Sex, Politics and Religion: Kid Cut Up

photo courtesy of the artist

photo courtesy of the artist

Words/Interview by Erika J. Bock

As 1/5 of the seminal Milwaukee hip hop crew known as No Request Sound, there was a chance that a request for an interview with Kid Cut Up would be denied. The guy’s worked with Common, would he give a local blogger the time of day? The answer was “yes,” and then some. Despite battling a wicked cold, Cut Up gave us a healthy dose of his thoughts on sex, politics, and religion in relation to his music production and DJing.

“Hell Yeah I’m So Hood 2,” Kid Cut Up

How does sex affect your music?
As a hip hop artist and DJ I always deal with the misconception that all rap music is misogynistic. However, as someone who makes choices about content within my presentation I always look to have everything in balance, sex included. There is nothing wrong or bad about sex, so it shouldn’t be avoided; it’s just another part of life. And it shouldn’t be focused on either. In the current sex and violence-focused commercial music industry this sometimes puts me at odds [with] the general market. But us No Request Sound DJs are used to working outside the box.

How does politics affect your music?
Hip hop also carries with it certain political outlooks. While there is and never should be a solid definition of hip hop’s ideology of politics, there are certainly recurring themes. Some examples of these would be racial equality and empowerment and concern over access and opportunities for the middle and lower class in our societies, and these make sense when you look at the roots of hip hop. As something that grew out the South Bronx in the mid 70’s, hip hop has continued to be attractive to and serve the needs of people form similar situations. This stretches way beyond just the South Bronx, New York, or even America. As hip hop has become a worldwide phenomenon, it has continued to be the voice of the oppressed. In the recent election hip hop was a mobilizing tool used not just by many politically aware artists, but also political organizers who seek to tap into its effectiveness and history of reaching and empowering people. …and to great success this time around, I might add. (GO OBAMA!) In my work I always try and make sure that politics is another represented aspect in the overall balance of things. its important not to just engage people’s bodies with music, but to find ways to engage their minds as well. Even though that can be quite a challenge to compete with the noise, the lights, and the smoke and alcohol haze.

How does religion affect your music?
I don’t really deal with religion too much, outside of its interplay with politics. Most of the times that I do deal with religion it is in passing and a by product of hip hop’s overall method of an MC presenting a message to the world from their unique vantage point. In hip hop this commonly includes messages from Christianity, Islam, and just about any other religion found world wide. A strong presence of the Five Percent Nation is found throughout hip hop and there for references to that come up at lot of times in my work. but i generally don’t deal with religion directly.

Do you do production work?
Yes. Most of my production work is in the form of remixes that I use to DJ out with, although I occasionally do more traditional hip hop production as well. (Check “Gather Around” on the Rusty P’s album “…vs. Milwaukee”). Most of my remixes are a juxtaposition of content and demographics in an effort to maintain that balance in I’m always seeking in my overall presentation. an example of this is the remix that I’ve included, which takes a song about “being hood” according to music industry standards and flips into a different viewpoint on what “being hood” is, courtesy of Dead Prez. Check it out.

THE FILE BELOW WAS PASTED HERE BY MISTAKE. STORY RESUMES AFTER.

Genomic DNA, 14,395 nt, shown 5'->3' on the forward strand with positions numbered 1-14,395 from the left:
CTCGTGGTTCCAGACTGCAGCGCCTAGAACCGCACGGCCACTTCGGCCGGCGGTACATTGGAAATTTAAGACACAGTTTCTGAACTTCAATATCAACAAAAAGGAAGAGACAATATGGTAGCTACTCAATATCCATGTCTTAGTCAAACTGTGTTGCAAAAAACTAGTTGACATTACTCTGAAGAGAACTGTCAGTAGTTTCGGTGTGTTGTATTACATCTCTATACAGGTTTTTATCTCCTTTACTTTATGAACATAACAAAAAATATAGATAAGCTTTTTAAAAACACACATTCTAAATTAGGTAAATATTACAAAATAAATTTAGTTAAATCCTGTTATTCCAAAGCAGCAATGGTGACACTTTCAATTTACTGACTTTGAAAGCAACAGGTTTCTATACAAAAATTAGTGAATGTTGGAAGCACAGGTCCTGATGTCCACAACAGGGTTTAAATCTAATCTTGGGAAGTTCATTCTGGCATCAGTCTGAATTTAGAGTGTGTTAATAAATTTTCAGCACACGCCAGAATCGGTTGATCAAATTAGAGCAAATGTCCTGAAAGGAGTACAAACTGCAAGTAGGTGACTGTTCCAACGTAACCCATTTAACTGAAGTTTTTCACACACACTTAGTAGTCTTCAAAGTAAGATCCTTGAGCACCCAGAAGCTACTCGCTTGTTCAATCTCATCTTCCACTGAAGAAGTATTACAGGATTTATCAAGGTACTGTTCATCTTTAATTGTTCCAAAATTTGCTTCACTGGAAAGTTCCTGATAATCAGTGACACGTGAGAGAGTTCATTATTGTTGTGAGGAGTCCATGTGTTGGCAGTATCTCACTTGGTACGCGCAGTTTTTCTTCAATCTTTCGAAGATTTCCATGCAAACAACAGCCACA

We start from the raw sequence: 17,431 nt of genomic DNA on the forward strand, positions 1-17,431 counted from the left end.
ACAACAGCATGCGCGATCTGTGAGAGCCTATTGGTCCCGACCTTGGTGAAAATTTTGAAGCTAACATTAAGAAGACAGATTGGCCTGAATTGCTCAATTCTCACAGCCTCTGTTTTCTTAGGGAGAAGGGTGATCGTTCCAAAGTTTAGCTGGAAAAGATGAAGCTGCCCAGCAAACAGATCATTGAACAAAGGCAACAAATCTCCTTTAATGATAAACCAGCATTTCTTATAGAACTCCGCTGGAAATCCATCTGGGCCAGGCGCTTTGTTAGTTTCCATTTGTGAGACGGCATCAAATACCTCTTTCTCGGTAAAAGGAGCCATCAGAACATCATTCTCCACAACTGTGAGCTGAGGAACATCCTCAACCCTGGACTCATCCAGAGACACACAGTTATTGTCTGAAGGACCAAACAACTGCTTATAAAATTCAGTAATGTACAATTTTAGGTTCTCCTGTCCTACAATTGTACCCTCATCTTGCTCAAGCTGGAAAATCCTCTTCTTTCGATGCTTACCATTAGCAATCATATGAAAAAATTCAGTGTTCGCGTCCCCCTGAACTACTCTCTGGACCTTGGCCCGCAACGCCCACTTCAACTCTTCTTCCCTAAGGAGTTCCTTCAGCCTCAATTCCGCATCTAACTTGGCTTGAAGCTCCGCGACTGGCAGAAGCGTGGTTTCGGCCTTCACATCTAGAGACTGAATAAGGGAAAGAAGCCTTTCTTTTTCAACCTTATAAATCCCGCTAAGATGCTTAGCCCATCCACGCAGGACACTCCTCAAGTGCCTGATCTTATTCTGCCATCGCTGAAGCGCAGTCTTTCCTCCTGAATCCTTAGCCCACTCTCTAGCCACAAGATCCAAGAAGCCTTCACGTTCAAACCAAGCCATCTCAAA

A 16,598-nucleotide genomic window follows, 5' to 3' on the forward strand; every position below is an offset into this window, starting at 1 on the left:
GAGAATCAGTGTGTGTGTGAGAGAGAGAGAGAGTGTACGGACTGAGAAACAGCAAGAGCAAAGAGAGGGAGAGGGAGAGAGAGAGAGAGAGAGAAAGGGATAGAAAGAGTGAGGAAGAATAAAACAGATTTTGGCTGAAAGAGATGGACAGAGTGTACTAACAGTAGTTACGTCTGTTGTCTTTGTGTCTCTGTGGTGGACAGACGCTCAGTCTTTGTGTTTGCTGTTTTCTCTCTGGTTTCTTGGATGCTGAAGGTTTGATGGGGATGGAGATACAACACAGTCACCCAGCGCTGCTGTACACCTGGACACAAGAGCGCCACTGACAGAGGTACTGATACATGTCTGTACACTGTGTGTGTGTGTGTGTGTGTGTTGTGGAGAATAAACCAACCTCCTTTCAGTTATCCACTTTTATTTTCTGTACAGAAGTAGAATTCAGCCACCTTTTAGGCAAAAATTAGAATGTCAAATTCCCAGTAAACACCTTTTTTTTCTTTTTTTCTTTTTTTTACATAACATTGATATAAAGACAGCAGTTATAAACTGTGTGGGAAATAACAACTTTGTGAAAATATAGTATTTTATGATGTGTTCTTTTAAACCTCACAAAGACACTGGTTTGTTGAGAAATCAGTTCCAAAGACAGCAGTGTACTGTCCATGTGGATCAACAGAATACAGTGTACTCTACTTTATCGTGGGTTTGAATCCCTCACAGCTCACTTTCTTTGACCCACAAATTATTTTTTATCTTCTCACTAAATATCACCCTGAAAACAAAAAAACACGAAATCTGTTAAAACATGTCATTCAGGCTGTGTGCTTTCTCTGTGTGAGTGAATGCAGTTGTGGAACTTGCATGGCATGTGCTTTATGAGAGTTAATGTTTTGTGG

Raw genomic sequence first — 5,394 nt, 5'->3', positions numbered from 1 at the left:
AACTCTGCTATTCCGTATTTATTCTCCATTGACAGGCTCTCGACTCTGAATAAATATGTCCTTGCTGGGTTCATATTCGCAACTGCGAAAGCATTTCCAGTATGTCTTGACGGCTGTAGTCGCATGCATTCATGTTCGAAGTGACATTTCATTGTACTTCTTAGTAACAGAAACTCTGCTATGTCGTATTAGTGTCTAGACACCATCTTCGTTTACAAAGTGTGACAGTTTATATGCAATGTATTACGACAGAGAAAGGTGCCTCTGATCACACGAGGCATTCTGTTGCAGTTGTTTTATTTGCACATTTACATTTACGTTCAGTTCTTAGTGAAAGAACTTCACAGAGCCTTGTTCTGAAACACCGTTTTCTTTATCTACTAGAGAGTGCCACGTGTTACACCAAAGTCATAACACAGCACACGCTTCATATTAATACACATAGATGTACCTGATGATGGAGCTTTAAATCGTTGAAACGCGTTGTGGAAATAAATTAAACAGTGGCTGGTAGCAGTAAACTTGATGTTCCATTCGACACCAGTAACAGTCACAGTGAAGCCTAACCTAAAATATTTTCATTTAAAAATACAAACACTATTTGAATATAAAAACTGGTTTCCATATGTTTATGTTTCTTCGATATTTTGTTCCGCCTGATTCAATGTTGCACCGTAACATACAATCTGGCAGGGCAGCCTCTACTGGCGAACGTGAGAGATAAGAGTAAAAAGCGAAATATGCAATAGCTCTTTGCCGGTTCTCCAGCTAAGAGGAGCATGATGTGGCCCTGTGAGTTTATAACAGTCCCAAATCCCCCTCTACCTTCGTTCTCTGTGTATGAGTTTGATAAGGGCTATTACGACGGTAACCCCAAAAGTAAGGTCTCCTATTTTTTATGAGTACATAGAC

Residencies/favorite places to play?
Check the MySpace for the latest info.

As to my favorite spots currently they would be the radio show I get to do every Tuesday night on 91.7 WMSE. It starts at 9pm and has really been a great outlet for me to do some of the other things that don’t always work in a club setting.

I [also] get to DJ at the Uptowner immediately after, so Tuesdays are super fun.
I’m into my Thursday night spot over at Hi Hat Garage, which [fellow No Request DJ] Steve Marxx and I have been doing for quite a while now. It’s just a great party with a great mixed crowd.
Fridays I’ve started a new party over at Fat Abbey with DJ Dwood. While it’s just getting up and running I feel like it has a LOT of potential and people should check it out if there are out on a Friday. Already people have been comparing it to the party me and [No Request’s] Why B. used to throw at Redlight.

I’m excited about being a part of DJ Madhatter’s Miltown Beat Down every Wednesday.
I also do Mondays over at the Jackalope Lounj, which is a service industry night that Rufio, DJ Erich and I have been doing for a while now. It’s an odd chemistry that holds it all together but ends up being the best house party you’ve ever had in a bar. It’s random and fun and full of surprises every week. Plus I bowl a mean game on the WII which we run on the video screen, so come out and let’s play a few frames!


4 Responses to “Sex, Politics and Religion: Kid Cut Up”

  1. Jordan "MADHATTER" Lee Says:

    This guy should be teaching classes at UWM!

  2. Erika Says:

    Word, Jordan. Tim is consistently rock solid in interviews and he doesn’t hide his intelligence. Makes my job cake.

  3. Samantha Says:

    yeah, he really should be teaching classes…

  4. RadioMilwaukee Music Awards Winners: A quick digest « Fan-Belt Milwaukee Says:

    […] Kings Go Forth TNT Award (Artist Most Likely to Blow Up) – Kings Go Forth Club DJ of the Year – Kid Cut Up (Listener Choice Award) Earwig Award (Catchiest Song) – “Foundation,” The Rusty P’s Power […]

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